BUENOS AIRES – After a quarter-century as a behind-the-scenes hit-maker for superstar recording artists like Luis Fonsi and Ricky Martin, Argentine composer, producer and singer Claudia Brant has put her own name in the lights by winning the Best Latin Pop Album prize at this month’s Grammy Awards.
Brant, who beat out bigger-named singer-songwriters Carlos Vives and Natalia Lafourcade for that honor, was recognized for “Sincera,” an album in which she said she took the creative license to do “what she felt like doing.”
The Argentine sat down for an interview with EFE in Buenos Aires just days after taking home her first Grammy at the Feb. 10 ceremony at Staples Center in Los Angeles.
“It gave me recognition for all the work I’ve humbly done in the shadows for the past 25 years, because I’m responsible for the hits of a bunch of artists, who sometimes thank me and other times don’t,” the prolific songwriter said.
Brant’s songs have been recorded by a who’s who of the music world: Enrique Iglesias, Ricky Martin, Carlos Santana, Alejandro Sanz, Luis Fonsi, Barbra Streisand, John Legend, Kenny G, Marc Anthony, Jennifer Lopez, Paulina Rubio and many others.
She had composed more than 4,000 songs, 1,000 of which had been recorded either by her or other recording artists, before giving free rein to her talents on an album that has earned her the highest recognition of her musical career.
“At age 52, no one’s going to tell me what I have to do. So I said, OK, I’m going to do what I feel like doing, a record with beautiful music, with good songs and with the guest artists I most admire, because I have (Antonio) Carmona, Arnaldo Antunes, Alex Cuba and Marisol Hernandez,” Brant said.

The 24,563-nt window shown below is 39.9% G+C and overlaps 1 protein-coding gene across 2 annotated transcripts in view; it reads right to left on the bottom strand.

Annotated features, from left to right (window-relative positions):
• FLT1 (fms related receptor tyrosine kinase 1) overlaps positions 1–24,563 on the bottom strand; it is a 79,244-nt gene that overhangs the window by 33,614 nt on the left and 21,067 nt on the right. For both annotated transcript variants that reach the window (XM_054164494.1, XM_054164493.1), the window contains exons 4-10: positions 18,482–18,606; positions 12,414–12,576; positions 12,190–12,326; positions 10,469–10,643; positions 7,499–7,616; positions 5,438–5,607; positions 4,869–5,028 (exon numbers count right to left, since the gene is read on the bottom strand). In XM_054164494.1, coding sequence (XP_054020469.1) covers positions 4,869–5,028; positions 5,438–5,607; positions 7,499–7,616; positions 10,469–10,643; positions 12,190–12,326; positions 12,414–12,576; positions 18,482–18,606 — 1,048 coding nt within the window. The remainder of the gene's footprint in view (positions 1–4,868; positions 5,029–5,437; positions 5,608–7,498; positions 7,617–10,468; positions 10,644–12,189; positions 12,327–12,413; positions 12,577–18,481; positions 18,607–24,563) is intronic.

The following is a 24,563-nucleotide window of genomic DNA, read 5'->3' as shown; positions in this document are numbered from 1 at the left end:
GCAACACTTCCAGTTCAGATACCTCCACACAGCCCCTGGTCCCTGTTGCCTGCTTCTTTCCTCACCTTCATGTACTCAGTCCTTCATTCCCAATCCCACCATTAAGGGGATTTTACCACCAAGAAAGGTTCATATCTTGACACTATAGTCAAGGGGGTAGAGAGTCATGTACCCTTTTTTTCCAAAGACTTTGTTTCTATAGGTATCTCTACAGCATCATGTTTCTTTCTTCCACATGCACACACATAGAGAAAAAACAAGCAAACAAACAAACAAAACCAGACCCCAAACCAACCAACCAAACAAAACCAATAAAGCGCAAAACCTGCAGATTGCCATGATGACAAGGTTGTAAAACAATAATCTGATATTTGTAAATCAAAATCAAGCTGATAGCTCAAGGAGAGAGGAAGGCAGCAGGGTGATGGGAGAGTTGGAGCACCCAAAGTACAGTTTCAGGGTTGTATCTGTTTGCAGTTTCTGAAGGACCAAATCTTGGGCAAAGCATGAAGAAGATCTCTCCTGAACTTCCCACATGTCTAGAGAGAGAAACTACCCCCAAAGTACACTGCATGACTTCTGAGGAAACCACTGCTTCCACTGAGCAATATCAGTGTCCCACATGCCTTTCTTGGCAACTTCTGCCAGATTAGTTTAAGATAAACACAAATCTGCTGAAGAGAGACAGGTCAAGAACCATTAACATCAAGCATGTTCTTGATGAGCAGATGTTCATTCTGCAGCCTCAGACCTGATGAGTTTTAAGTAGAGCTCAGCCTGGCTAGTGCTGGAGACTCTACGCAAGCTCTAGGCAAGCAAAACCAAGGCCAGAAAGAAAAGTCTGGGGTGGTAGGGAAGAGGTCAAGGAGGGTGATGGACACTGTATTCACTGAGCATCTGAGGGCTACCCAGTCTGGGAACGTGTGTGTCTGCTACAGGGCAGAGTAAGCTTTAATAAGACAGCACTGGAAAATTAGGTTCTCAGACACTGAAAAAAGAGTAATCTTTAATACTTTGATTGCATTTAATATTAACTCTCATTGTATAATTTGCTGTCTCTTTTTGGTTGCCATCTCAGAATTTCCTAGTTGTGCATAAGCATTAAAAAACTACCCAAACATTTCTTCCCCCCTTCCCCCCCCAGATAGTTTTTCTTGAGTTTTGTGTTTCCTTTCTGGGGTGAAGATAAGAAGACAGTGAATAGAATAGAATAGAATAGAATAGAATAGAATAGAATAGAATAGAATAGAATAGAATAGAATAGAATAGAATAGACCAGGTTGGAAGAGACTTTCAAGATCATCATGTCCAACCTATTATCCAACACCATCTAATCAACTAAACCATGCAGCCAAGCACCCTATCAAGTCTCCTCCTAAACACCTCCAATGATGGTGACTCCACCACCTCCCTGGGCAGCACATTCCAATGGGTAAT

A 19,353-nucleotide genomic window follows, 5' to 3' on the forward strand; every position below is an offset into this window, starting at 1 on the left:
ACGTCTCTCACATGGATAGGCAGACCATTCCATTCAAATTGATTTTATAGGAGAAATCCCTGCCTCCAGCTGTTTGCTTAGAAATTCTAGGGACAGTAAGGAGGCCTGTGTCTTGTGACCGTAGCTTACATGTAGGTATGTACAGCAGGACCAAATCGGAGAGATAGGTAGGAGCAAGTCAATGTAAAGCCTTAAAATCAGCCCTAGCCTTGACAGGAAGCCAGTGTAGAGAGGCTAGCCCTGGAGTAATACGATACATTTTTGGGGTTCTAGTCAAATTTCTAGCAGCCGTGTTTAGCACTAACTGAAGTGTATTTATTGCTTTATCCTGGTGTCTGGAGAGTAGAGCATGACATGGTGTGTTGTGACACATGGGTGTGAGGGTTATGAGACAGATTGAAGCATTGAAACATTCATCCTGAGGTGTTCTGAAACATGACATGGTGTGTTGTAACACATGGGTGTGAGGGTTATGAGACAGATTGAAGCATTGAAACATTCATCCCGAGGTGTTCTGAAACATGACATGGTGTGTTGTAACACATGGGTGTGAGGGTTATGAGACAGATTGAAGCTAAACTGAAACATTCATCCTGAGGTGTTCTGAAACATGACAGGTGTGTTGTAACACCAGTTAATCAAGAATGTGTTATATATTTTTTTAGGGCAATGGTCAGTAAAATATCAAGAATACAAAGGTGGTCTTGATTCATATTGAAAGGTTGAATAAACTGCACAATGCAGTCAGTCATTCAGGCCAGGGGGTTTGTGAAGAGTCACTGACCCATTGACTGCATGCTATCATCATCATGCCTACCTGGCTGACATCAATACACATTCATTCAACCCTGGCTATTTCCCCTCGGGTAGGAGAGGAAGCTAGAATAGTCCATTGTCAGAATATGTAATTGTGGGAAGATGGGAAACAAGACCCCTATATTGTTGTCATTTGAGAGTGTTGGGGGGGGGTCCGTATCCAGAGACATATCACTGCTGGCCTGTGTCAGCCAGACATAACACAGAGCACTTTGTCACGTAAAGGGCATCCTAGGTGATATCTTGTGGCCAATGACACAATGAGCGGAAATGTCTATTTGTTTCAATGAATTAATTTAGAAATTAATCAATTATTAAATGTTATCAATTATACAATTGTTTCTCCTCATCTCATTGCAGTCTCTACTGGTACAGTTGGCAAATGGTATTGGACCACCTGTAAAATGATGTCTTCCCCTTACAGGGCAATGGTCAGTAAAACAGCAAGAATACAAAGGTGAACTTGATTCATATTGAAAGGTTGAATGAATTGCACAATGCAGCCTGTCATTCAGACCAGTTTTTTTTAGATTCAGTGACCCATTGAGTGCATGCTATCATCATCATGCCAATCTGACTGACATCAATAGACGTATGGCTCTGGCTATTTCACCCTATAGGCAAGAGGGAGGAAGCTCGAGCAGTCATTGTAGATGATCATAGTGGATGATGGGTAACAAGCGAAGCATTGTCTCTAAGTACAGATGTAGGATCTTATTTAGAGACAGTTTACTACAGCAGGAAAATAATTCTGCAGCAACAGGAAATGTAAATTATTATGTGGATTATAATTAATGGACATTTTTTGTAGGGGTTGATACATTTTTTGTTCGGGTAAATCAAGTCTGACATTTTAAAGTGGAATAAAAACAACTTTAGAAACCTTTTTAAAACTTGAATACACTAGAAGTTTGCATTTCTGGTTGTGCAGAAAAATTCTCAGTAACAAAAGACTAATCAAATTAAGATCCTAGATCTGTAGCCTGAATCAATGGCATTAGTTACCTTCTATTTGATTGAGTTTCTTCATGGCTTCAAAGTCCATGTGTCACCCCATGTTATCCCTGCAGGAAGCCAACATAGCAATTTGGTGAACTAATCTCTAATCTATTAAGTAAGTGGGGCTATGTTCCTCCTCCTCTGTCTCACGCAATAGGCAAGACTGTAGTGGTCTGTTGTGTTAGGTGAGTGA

She added that it was noteworthy that she was able to win a Grammy without a major publicity campaign and thanks mainly to “word of mouth” in Los Angeles, where she lives.
Brant said the record was put together through live recordings and without the use of Auto-Tune or other effects, adding that “that’s how it should be; that’s how it was done 30 years ago.”
“Technology has made it so many artists who aren’t (worthy of that label) can be artists. Obviously, I try to always work with real artists, but I also know how things work ... because of all the time I’ve spent behind the scenes in studios working with all kinds of artists,” she added.
At this stage of her career, Brant said she can be selective about whom she works with, noting that she and Luis Fonsi can sit down and write three songs together in one afternoon.
But the Argentine said she continues to strive to ensure that women have a more prominent place in the music industry and that composers receive proper recognition.
“We have to fight so composers have the place we deserve, because I believe that without a good song there’s no artist, there’s no career, there’s no radio, there’s nothing,” the artist said.
Brant said in that regard that barring exceptions like Fonsi, Natalia Jimenez and Pablo Lopez, “very rarely do artists have the deference to thank the composers who gave them that song that made their career a success.”